A jury has ordered the western Alaska community of Hooper Bay to pay around $1 million to the family of 21-year-old Louis Bunyan's family, after the young man killed himself while in protective custody one night in June 2011. Bunyan had a history of suicidal threats, and he'd been placed in a cell for his own good, but the Hooper Bay jail guard focused on Facebook rather than looking after Louis, and the troubled young man killed himself, according to information revealed in court.
The large amount of restitution comes more than two years after Louis' mother, Judy Bunyan, filed a wrongful death complaint against the City of Hooper Bay, a village 500 miles west of Anchorage with a population of about 1,100, large enough for its own tiny police force.
It was there on June 28, 2011 that officers were called to take Louis into protective custody. He was drunk, but was not threatening to harm himself, said private attorney David Henderson. However, Louis had previously threatened to commit suicide at least three times. Officers had access to 911 calls with information about the threats, Henderson said.
Village police officers Walter Naneng and Robert Tinker arrested Louis and placed him in a cell back at the station around 4:30 a.m. The station's jail guard Baylon Boots was left in charge of watch but reportedly didn't consistently check on Louis, which Judy's attorneys argued was required by the policies and procedures of the city.
The officers gave Louis a pat-down before placing him in a cell without lights and a small window covered with chain-link fencing. Within 38 minutes, according to Henderson, Louis was dead. He had removed the drawstring from his shorts and hung himself.
He was found at 5:10 a.m. "He could not be revived," the affidavit says.
"What they put him in was a dark closet," said Jim Valcarce, whose Bethel-based private law office represented the victim's family. "And he asked for a pen and paper twice to write a note, and they just never made any further inquiries."
Valcarce and Henderson argued Louis wanted those items to write a suicide note.
During the half-hour Louis was holed up in the cell, Boots was on Facebook; Officer Tinker was playing poker on the computer, according to the plaintiff's attorneys. The City of Hooper Bay employees admitted as much during trial, they said.
Valcarce said another officer told the court he wasn't aware of a rule barring employees from using Facebook while on the clock. And another witness allegedly argued that the men have little else to do in the middle of the night than peruse Facebook -- a link to the outside world many Bush residents use to stay informed and a medium on which village tragedies and disputes unfold.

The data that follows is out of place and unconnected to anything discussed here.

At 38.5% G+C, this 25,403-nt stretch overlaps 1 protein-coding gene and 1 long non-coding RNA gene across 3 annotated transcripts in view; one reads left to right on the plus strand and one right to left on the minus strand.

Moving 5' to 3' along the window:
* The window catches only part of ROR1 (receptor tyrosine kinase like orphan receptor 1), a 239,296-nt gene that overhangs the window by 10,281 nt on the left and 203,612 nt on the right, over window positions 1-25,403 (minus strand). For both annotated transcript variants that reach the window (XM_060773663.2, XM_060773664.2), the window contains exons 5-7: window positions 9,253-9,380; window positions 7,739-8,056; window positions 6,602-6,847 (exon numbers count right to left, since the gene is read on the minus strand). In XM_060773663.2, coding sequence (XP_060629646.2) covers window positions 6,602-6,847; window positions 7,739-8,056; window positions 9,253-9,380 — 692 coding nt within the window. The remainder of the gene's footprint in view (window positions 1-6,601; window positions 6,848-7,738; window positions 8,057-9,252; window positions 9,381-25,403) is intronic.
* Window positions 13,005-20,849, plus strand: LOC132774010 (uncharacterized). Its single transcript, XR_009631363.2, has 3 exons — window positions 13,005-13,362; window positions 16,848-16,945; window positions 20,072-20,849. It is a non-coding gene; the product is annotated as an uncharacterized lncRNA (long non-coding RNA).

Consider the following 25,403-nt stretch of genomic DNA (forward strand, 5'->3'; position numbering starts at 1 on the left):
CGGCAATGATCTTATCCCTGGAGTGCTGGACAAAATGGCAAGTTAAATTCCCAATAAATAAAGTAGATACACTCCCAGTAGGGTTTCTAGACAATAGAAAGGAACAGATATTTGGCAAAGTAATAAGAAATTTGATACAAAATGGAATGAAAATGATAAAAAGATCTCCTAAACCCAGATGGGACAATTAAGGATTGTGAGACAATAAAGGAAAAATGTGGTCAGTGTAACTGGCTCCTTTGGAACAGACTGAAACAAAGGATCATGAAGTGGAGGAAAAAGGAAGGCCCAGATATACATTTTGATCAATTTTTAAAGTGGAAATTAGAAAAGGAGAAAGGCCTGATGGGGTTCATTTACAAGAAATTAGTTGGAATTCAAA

"What else were they supposed to do?" Valcarce paraphrased the witness as testifying.
"How about their jobs?" the attorney replied.
Louis lived at home with his mother Judy and supported her around the house. He also helped maintain the family's subsistence lifestyle. Commercial fishing and subsistence activities are often the primary means of survival for Hooper Bay residents. Judy says she was dependent on that help, as well as Louis' two biological children, who were also named as plaintiffs in the case.
The city denied any wrongdoing and added its employees were "immune from liability for their conduct," defense attorney Bill Ingaldson wrote in response to the lawsuit.
But a jury in Bethel, a hub community of Southwest Alaska, found the city at fault for the death of Louis. Asked if the city of Hooper Bay was negligent, the jury foreperson wrote "Yes." The jury also decided the city's negligence caused harm to the Louis' family.
A total of $960,000 was awarded to Louis' mother and his two children. The total amount Hooper Bay will likely have to pay after additional fees is in excess of $1 million.
Valcarce said the case has already made an impact, as the jail cell's conditions have improved. Now the cell has lights, and the fencing covering the window has been replaced by Plexiglas. A camera was also added to the cell.
The city plans to appeal the decision, Ingaldson said. He argues the city only needs to make reasonable efforts to protect prisoners from inflicting self-harm if those acts are "reasonably foreseeable." According to Ingaldson, the judge ruled that fault cannot be attributed to Louis. He disagrees with the standard the judge applied and argues if a person is capable of performing an action, then they can be held accountable for that action.
"We think if they're capable they are responsible," he said. "A drunk person may not be able to cross the road safely or grab a warmer jacket. But that doesn't mean they're not capable of intentionally committing a crime or hurting themselves."
Louis' family was originally asking for more than $3.5 million, Ingaldson said.
Contact Jerzy Shedlock at jerzy(at)alaskadispatch.com. Follow him on Twitter @jerzyms.